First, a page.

Tunisia: insults, sit-ins, settling of accounts ... the hectic week of the new Parliament - JeuneAfrique.com
The Assembly of People's Representatives (ARP) had included in its program of the week of 2 December the review of the 2019 supplementary finance law and the 2020 finance law. The hemicycle, however, had to deal with a very different urgency: to ease tensions between deputies of the Free Destour Party (PDL) and those of Ennahdha.
By calling the representatives of the PDL "bums" and "bandits" in plenary session, Ennahdha MP Jamila Ksiksi set fire to the powders, triggering an escalation in insults. The response was indeed immediate: on the social networks, supporters of the PDL made racist statements against the Islamist, the only black parliamentarian in the Chamber, arousing strong indignation in the ranks of the party to the dove. The exchange of jokes and names of birds could have ended with the close of the session, but the PDL decided otherwise.
Lead by its president, Abir Moussi, the parliamentary group started a sit-in, demanding an apology. Camp on his positions for seven days, he finally won, the PDL considering at a press conference that "the insults were denounced". Never seen under the dome of Bardo, yet accustomed since 2011 to the skirmishes between elected.
Chaos revealing a deep antagonism
Far from being anecdotal, this series of incidents is revealing of the cleavage that fractures the Tunisian political landscape. The antagonism between the PDL, heir to the movement of Ben Ali's party, the Constitutional Democratic Rally (RCD), and the Islamists of Ennahdha - winners of the last legislative elections - seems irreversible. Despite the revolution, despite the time that has elapsed since, the two political families are always ready to dig up their old grievances. A register that is translated politically by a visceral hatred: for Ennahdha, the PDL is the enemy to kill this beginning of the legislature, and vice versa.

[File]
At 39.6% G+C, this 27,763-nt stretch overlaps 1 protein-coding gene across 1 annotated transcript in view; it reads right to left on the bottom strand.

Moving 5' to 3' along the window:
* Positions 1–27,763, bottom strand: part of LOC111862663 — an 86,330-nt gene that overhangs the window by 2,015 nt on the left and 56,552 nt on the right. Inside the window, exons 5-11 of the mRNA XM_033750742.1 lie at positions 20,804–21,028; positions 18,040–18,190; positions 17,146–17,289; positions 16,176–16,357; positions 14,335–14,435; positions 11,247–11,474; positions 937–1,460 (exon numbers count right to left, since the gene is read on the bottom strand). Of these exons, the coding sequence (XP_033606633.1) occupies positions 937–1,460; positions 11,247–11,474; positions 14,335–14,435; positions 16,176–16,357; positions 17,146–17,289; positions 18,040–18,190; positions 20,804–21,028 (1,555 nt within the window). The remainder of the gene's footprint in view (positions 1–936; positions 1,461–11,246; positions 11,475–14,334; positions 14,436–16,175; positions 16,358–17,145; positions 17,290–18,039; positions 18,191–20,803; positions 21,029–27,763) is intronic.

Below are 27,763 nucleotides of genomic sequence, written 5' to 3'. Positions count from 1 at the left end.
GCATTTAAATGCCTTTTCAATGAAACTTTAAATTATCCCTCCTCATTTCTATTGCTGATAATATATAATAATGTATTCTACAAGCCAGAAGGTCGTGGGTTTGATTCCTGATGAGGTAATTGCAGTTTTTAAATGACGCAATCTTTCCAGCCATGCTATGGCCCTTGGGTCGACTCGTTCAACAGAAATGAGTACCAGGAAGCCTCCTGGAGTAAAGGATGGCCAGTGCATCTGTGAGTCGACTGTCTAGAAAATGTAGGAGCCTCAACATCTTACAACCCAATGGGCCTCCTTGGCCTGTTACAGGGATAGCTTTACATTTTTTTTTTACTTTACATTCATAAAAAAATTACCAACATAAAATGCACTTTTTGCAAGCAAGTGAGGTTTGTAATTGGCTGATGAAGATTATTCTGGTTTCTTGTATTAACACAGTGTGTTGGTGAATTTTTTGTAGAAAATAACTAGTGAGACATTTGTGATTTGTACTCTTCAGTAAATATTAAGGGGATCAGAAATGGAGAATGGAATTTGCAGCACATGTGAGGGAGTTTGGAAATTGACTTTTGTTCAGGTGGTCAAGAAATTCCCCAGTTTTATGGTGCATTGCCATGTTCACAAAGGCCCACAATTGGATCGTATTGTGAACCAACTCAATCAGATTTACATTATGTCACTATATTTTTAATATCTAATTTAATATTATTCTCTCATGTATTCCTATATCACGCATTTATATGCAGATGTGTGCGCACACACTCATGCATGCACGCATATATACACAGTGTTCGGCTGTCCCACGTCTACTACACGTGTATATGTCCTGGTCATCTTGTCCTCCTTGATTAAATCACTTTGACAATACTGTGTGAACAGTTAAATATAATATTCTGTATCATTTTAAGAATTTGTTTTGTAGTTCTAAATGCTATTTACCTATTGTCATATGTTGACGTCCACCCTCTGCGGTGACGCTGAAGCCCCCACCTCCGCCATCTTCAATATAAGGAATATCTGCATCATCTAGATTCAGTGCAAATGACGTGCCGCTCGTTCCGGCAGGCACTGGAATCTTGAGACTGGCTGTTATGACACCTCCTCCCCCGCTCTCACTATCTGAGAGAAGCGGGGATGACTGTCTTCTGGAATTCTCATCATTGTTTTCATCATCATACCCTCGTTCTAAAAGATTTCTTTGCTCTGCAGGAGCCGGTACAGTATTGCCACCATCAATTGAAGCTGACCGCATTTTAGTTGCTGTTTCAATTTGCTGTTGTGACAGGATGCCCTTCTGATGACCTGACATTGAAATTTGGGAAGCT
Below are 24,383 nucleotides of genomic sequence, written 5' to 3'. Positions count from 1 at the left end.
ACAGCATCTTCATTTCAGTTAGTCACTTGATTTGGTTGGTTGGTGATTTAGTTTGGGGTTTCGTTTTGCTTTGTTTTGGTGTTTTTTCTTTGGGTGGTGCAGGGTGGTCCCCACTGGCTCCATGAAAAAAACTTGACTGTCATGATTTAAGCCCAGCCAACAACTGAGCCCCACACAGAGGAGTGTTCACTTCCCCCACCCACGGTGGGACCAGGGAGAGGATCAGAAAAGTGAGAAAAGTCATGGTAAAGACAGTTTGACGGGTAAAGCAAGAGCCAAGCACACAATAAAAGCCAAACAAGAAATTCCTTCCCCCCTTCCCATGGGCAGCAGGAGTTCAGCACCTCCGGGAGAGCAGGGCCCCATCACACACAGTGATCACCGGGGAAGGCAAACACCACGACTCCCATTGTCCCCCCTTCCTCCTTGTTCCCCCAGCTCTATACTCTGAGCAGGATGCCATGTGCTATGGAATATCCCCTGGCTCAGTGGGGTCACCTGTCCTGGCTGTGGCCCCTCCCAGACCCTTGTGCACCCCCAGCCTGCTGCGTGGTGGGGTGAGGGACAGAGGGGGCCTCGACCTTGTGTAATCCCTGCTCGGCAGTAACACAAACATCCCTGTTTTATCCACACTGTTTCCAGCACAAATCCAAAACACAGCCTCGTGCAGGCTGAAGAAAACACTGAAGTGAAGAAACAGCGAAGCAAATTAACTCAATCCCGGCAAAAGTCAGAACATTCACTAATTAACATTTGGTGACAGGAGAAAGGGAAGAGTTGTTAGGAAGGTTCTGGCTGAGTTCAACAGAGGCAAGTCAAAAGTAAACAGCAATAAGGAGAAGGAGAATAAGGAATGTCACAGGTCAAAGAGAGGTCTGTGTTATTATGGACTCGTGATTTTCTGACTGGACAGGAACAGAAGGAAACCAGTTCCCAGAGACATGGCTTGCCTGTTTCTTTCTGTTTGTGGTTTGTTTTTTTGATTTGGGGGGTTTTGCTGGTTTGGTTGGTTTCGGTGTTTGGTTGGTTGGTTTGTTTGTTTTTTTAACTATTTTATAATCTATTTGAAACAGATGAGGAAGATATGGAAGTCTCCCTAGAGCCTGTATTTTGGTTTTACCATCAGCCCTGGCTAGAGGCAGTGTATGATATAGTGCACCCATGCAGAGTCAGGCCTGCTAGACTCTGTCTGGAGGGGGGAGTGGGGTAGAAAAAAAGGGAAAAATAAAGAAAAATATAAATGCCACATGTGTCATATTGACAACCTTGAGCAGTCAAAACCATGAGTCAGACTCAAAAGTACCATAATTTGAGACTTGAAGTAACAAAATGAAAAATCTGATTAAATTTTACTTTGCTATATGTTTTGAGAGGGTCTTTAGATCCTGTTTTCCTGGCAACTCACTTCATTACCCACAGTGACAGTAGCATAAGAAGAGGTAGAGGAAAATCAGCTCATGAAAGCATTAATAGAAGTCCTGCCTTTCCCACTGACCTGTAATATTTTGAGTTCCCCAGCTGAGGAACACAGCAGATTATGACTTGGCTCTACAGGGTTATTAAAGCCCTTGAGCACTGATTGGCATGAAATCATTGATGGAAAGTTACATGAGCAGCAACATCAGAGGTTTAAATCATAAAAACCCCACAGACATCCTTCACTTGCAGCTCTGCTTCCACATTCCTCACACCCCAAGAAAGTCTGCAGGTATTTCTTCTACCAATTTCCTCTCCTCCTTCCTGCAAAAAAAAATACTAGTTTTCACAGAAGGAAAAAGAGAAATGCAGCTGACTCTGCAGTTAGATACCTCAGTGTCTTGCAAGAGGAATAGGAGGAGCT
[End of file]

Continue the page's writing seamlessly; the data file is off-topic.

It's not an assembly anymore, it's a circus. We elected clowns and a puppeteer
The President of the PDL, only female candidate in presidential election last fall, is the main target of Islamists. "We searched well, but she has no pan," nevertheless tempers, under cover of anonymity, a member of the Congress for the Republic (CPR, ally of Ennahdha during the Constituent, in 2012).
The rat race in the hemicycle, the photos of the deputies plunged into darkness following a power cut ordered by the presidency of the Assembly, the threats of expulsion with the use of the police force, the the gap of the journalists ... So many incidents that have been the mainstay of the media, and largely contributed to degrade the image of Parliament. "It's not an assembly anymore, it's a circus. We elected clowns and a puppeteer, "said a former MP.
The media coverage of this sit-in relegated the work of the ARP to the background. These, however, related to the approval of the finance law 2020, which was to be adopted by Tuesday, December 10.
Suspicious, some observers believe that the altercation with the PDL would be a maneuver to conceal a more in-depth analysis of the state budget, and not reveal all the dysfunctions. It is clear that indeed, the finance law was finally adopted without having really been studied.
The soap opera of the ARP also had other effect, more unexpected. More than ever since the inauguration of the new Assembly, Abir Moussi is rebellious: it ostentatiously displays his rejection of the Islamists of Ennahdha, and goes so far as to refuse to pronounce the title of president of Rached Ghannouchi when she speaks. A provocation difficult to accept for those who, after years of secrecy, managed to free themselves from a sulphurous reputation.
However, Rached Ghannouchi preferred to forfeit: he remained silent, while a statement from the Bureau of the Assembly condemned the remarks made by members of his own party against Abir Moussi.
A revoluctible match, which increases the popularity of the president of the PDL, while creating a precedent that could be inspired by other parties, including those who have not stood together with Abir Moussi. "If Abir did it, others will be tempted to dare, and this is a bad omen for the authority of the president of the ARP," said a journalist attached to the ARP.
But beyond the authority of the perch, it is the entire structure of Parliament that could be questioned soon. If it was validated, popular consultation that President Kais Said wants to launch would lead to a complete overhaul of the institutional system. Including the principle of territorial representation, this would result in the disappearance of Parliament in its current form.
This article appeared first on YOUNG AFRICA